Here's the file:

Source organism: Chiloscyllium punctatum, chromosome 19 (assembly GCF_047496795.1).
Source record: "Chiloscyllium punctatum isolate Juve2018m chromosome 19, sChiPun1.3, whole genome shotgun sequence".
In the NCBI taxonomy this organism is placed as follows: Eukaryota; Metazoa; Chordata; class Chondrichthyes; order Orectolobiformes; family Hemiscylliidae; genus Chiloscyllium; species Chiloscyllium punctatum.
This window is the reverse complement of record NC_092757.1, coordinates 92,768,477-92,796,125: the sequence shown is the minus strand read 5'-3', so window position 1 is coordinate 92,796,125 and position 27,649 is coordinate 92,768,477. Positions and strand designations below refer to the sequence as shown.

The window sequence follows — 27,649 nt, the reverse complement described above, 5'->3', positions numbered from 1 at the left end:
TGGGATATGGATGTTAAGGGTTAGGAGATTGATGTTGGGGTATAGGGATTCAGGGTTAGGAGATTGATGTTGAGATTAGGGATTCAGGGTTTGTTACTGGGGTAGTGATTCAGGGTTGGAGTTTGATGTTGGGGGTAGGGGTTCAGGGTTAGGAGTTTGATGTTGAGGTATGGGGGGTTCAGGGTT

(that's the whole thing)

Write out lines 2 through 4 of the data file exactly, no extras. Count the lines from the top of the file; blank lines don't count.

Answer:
Source record: "Chiloscyllium punctatum isolate Juve2018m chromosome 19, sChiPun1.3, whole genome shotgun sequence".
In the NCBI taxonomy this organism is placed as follows: Eukaryota; Metazoa; Chordata; class Chondrichthyes; order Orectolobiformes; family Hemiscylliidae; genus Chiloscyllium; species Chiloscyllium punctatum.
This window is the reverse complement of record NC_092757.1, coordinates 92,768,477-92,796,125: the sequence shown is the minus strand read 5'-3', so window position 1 is coordinate 92,796,125 and position 27,649 is coordinate 92,768,477. Positions and strand designations below refer to the sequence as shown.